Do you ever get fed up of the constant bickering on the Internet about how best to train? Honestly, it makes me laugh and cry in equal measure. I feel that you can separate the protagonists out into three different groups:
- Keyboard Warriors – These people have been in the game consistently around eighteen months and therefore have a greater indication about training than the population at large. However, at around eighteen months, this seems to go to a novice lifter’s head, and they believe they know almost everything there is to know.
- Coaches – People who have been in the game for eighteen or so years, who have probably forgotten more than most people know about training, and who feel that their way is not only the best way, but the only way.
- Internet Trolls – These are about eighteen years old. Their sole objective is to waste both their time and other people’s time and generally wind people up.
I’m going to throw that last group out of this particular discussion. I don’t understand their motivations and they are irrelevant to this article.
The other two groups drove me to write this article. An article that contains undebatable fundamentals of training. Principles that coaches can agree on. Ones that most coaches probably are agreeing on anyway, if you look deeply enough. Facts that keyboard warriors can arm themselves with before charging forth into the masses. Ones that anyone can use to help themselves, or others, see through the mist of misinformation and personal agendas. Here they are.
Let’s start at the start. Moving is better than not moving. Movement is like ice cream. I like mint chocolate chip ice cream. You might like chocolate or perhaps even plain ol’ vanilla. While I might not agree with your selection of flavor, I applaud your decision to eat ice cream. And it’s the same with movement.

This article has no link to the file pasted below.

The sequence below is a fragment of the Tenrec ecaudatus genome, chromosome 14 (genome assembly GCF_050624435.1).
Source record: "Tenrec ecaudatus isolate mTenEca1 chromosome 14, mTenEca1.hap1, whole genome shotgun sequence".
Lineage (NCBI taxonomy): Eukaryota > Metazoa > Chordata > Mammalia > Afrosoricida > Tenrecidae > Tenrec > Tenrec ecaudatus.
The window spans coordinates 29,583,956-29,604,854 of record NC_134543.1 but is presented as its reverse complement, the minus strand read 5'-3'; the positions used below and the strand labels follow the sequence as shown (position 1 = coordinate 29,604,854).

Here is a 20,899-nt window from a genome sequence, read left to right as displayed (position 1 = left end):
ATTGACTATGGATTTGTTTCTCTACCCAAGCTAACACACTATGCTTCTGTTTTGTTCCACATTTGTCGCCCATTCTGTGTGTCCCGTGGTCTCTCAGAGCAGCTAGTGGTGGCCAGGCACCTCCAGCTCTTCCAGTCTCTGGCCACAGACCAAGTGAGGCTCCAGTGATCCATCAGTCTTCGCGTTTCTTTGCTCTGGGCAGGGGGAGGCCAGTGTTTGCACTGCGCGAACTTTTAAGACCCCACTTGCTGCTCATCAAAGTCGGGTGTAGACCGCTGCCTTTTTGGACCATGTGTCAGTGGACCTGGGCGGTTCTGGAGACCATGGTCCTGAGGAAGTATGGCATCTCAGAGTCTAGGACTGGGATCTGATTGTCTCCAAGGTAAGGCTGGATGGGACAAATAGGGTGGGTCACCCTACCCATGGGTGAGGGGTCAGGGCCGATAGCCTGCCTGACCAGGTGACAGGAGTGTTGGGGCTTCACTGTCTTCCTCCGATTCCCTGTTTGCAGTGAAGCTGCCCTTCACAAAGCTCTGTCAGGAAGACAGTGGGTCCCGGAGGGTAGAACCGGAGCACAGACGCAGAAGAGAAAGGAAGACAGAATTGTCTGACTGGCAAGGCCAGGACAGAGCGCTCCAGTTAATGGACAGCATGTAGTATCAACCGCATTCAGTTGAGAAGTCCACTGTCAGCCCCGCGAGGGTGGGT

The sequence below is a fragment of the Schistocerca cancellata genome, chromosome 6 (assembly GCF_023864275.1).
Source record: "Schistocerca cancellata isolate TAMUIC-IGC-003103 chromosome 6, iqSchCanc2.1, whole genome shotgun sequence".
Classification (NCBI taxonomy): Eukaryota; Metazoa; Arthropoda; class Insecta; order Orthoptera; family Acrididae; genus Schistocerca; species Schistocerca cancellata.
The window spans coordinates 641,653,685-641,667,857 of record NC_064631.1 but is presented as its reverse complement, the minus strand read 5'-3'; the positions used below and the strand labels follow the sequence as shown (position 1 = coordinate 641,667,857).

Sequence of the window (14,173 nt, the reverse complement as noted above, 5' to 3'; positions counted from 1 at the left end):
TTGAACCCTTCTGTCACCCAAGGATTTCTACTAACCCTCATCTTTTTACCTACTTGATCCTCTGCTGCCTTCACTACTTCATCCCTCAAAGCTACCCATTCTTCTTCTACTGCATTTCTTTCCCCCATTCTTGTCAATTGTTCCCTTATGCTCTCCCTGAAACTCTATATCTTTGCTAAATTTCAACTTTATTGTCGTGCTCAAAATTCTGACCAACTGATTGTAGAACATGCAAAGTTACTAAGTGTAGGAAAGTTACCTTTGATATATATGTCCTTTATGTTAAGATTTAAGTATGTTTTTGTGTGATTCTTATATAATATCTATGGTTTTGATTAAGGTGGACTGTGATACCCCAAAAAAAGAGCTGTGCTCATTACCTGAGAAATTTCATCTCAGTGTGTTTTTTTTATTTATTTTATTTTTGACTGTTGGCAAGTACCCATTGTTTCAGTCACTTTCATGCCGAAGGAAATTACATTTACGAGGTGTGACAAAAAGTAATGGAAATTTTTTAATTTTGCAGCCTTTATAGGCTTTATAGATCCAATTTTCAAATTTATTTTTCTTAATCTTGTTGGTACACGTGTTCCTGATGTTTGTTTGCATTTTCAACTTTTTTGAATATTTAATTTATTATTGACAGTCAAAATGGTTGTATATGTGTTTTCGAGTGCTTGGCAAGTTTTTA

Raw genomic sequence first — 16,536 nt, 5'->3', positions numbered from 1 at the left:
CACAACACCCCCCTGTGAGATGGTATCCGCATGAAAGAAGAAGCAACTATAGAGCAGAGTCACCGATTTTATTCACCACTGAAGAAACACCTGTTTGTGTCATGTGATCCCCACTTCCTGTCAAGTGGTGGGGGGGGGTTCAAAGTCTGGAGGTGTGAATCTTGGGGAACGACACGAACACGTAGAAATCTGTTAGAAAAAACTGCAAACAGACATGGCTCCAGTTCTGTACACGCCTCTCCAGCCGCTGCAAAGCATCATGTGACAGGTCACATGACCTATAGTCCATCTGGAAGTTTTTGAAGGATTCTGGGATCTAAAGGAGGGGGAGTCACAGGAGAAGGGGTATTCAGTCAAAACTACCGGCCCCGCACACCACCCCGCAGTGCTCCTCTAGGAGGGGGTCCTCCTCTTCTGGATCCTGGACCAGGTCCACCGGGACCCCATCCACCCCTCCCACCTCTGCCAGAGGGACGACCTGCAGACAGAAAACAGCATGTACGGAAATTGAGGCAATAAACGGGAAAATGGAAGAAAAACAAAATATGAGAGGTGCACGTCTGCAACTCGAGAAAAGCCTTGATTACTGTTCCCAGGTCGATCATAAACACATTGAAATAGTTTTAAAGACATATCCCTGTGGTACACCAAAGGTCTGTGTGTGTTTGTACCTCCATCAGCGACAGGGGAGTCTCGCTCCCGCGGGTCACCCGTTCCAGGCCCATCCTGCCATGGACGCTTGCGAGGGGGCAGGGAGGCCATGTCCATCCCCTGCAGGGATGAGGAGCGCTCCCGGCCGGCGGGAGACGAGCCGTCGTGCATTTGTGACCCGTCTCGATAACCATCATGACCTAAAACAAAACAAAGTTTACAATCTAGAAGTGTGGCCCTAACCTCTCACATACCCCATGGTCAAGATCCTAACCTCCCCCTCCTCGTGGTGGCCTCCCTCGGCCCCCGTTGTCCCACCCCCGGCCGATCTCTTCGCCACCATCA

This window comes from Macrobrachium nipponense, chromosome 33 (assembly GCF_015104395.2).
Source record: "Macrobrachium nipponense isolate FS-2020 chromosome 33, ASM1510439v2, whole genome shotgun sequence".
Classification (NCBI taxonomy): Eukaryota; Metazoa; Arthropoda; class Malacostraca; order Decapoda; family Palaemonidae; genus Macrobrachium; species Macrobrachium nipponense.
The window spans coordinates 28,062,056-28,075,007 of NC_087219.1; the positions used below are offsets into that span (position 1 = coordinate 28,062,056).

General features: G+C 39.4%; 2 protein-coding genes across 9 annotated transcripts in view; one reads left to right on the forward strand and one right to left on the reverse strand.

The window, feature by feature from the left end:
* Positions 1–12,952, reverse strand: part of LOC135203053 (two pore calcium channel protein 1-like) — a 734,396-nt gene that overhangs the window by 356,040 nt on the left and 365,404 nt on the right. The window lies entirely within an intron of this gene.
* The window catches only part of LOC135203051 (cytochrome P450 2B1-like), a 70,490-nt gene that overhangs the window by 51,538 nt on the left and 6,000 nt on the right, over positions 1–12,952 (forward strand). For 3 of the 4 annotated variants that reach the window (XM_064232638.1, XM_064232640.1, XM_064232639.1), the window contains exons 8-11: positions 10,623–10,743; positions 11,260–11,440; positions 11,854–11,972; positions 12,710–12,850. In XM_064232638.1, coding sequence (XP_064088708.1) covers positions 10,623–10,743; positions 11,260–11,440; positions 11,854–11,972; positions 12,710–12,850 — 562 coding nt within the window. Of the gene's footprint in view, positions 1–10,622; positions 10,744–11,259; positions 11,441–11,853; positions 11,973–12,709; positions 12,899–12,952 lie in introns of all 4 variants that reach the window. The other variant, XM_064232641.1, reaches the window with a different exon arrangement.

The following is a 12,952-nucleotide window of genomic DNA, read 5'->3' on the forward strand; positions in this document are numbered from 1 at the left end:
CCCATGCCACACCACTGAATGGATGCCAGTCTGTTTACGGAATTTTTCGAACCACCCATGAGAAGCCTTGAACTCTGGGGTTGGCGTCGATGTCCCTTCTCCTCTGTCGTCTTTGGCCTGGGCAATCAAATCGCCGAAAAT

Often, I see people getting slated on the Internet for doing bodyweight instead of kettlebells, or kettlebells instead of powerlifting, or this powerlifting program instead of that powerlifting program. And I don’t just mean “Hey, you might want to try this” comments. I mean “What are you doing that for? It’s as good as pointless unless you do it this way.” But some ice cream is better than no ice cream, right? Some movement is better than no movement. And good movement is better than just some movement. Let’s not get petty about the flavors.
Plus, once you eat some chocolate ice cream, sooner or later you might just be tempted to give my awesome mint choc chip a try.
Being strong is better than not being strong. That applies in virtually any sport whether you are a weightlifter, a long distance runner, or anything else besides. There are not many people out there who don’t need to get stronger. If you can’t hit basic strength markers, then you have work to do.
Sure, there’s a point for non-strength sport athletes at which spending much of your time and effort getting stronger is not going to be as fruitful as other activities. But I’m talking basic, all-around strength. From there, you can start talking about strength specific to your sport and how best to train that. But let me break it to you – most people are not at the basic markers yet. And I see little point in splitting hairs about how to get there. Most simple programs applied with consistency and good technique will get you there.